Imperalism: Heart of Darkness

Powerful Essays
Imperialism: Heart of Darkness
ENGU 104
June 14, 2012

Imperialism Critique: Heart of Darkness
Table of Contents

Introduction Joseph Conrad’s Heart of Darkness was published in 1902 and was one of the first modern novels of that time. Heart of Darkness is a psychological journey to Africa on a ship named the Nellie. One of the characters, Marlow, an agent for a Belgian Ivory Trading firm, recounts his journey into Africa. This journey is shared with a grim account on imperialism. Hunt Hawkins believes that Conrad’s Heart of Darkness was an anti-imperialism novel, as opposed to what some may believe while reading the novel; an example would be Chinua Achebe, who believes the novel to be racist and de-humanizing. Imperialism in Africa was evident in Conrad’s Heart of Darkness and the affects of it was not only political, but also social, psychological, and spiritual. This essay will show a critical deconstruction on imperialism and Conrad’s work.
Background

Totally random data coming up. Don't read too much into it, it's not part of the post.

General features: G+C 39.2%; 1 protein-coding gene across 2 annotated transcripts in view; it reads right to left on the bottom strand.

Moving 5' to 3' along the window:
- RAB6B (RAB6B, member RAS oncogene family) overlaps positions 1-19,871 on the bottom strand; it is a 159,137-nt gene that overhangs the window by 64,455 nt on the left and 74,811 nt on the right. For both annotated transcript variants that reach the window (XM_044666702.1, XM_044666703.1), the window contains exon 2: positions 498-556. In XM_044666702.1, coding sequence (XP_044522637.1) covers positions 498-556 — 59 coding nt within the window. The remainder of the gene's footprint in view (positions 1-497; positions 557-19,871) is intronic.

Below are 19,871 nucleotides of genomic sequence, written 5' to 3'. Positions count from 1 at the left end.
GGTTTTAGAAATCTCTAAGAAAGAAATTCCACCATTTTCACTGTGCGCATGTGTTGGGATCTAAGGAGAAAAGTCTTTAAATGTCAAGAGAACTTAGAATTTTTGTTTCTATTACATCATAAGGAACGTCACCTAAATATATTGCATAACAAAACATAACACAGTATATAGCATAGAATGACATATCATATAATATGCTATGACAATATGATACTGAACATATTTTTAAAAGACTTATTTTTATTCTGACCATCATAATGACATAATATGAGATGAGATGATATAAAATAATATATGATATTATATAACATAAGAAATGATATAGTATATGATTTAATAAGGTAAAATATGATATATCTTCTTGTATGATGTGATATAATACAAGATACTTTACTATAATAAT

In order to understand the point of this essay, one would need to understand what deconstruction is as well as imperialism. Deconstruction, according to Jacques Derrida, started in late 1960s France and “upends the Western metaphysical tradition. It represents a complex response to a variety of theoretical and philosophical movements of the 20th century. Barbara Johnson writes that “The term denotes a particular kind of practice in reading and, thereby, a method of criticism and mode of analytical inquiry…A deconstructive reading is a reading which analyses the specificity of a text’s critical difference from itself” . Imperialism has many meanings, one is that it is a “imperial government, authority, or system” , but this is not the definition of imperialism that will be used in this essay. Imperialism can also mean a “policy, practice, or advocacy of extending the power and dominion of a nation especially by direct territorial acquisitions or by gaining indirect control over

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